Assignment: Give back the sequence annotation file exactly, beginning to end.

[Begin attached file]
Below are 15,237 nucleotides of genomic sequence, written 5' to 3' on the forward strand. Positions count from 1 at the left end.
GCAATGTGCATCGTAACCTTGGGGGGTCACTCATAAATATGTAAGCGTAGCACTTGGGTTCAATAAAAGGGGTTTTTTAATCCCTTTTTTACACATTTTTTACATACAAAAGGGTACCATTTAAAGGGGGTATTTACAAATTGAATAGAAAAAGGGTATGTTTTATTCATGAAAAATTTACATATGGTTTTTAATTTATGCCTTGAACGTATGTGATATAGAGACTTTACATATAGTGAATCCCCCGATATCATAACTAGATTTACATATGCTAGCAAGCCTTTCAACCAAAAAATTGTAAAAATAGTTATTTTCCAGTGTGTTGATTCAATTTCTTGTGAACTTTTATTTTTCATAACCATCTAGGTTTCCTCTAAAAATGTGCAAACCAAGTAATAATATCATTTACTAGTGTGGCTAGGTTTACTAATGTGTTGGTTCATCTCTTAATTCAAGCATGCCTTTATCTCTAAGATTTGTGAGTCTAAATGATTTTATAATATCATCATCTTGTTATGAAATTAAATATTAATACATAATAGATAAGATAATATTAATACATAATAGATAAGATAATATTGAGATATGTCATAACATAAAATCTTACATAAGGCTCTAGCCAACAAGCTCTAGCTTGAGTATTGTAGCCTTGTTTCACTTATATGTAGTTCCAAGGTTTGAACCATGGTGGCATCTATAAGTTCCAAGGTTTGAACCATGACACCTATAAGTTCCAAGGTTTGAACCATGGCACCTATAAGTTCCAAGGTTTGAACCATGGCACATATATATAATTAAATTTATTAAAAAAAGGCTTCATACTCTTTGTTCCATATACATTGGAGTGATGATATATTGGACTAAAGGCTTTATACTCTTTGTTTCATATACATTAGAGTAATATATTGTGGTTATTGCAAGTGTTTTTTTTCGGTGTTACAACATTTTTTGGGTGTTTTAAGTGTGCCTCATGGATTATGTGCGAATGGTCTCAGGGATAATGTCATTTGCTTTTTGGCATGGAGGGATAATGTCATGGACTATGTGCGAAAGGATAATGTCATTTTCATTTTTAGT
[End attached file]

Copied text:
Below are 15,237 nucleotides of genomic sequence, written 5' to 3' on the forward strand. Positions count from 1 at the left end.
GCAATGTGCATCGTAACCTTGGGGGGTCACTCATAAATATGTAAGCGTAGCACTTGGGTTCAATAAAAGGGGTTTTTTAATCCCTTTTTTACACATTTTTTACATACAAAAGGGTACCATTTAAAGGGGGTATTTACAAATTGAATAGAAAAAGGGTATGTTTTATTCATGAAAAATTTACATATGGTTTTTAATTTATGCCTTGAACGTATGTGATATAGAGACTTTACATATAGTGAATCCCCCGATATCATAACTAGATTTACATATGCTAGCAAGCCTTTCAACCAAAAAATTGTAAAAATAGTTATTTTCCAGTGTGTTGATTCAATTTCTTGTGAACTTTTATTTTTCATAACCATCTAGGTTTCCTCTAAAAATGTGCAAACCAAGTAATAATATCATTTACTAGTGTGGCTAGGTTTACTAATGTGTTGGTTCATCTCTTAATTCAAGCATGCCTTTATCTCTAAGATTTGTGAGTCTAAATGATTTTATAATATCATCATCTTGTTATGAAATTAAATATTAATACATAATAGATAAGATAATATTAATACATAATAGATAAGATAATATTGAGATATGTCATAACATAAAATCTTACATAAGGCTCTAGCCAACAAGCTCTAGCTTGAGTATTGTAGCCTTGTTTCACTTATATGTAGTTCCAAGGTTTGAACCATGGTGGCATCTATAAGTTCCAAGGTTTGAACCATGACACCTATAAGTTCCAAGGTTTGAACCATGGCACCTATAAGTTCCAAGGTTTGAACCATGGCACATATATATAATTAAATTTATTAAAAAAAGGCTTCATACTCTTTGTTCCATATACATTGGAGTGATGATATATTGGACTAAAGGCTTTATACTCTTTGTTTCATATACATTAGAGTAATATATTGTGGTTATTGCAAGTGTTTTTTTTCGGTGTTACAACATTTTTTGGGTGTTTTAAGTGTGCCTCATGGATTATGTGCGAATGGTCTCAGGGATAATGTCATTTGCTTTTTGGCATGGAGGGATAATGTCATGGACTATGTGCGAAAGGATAATGTCATTTTCATTTTTAGT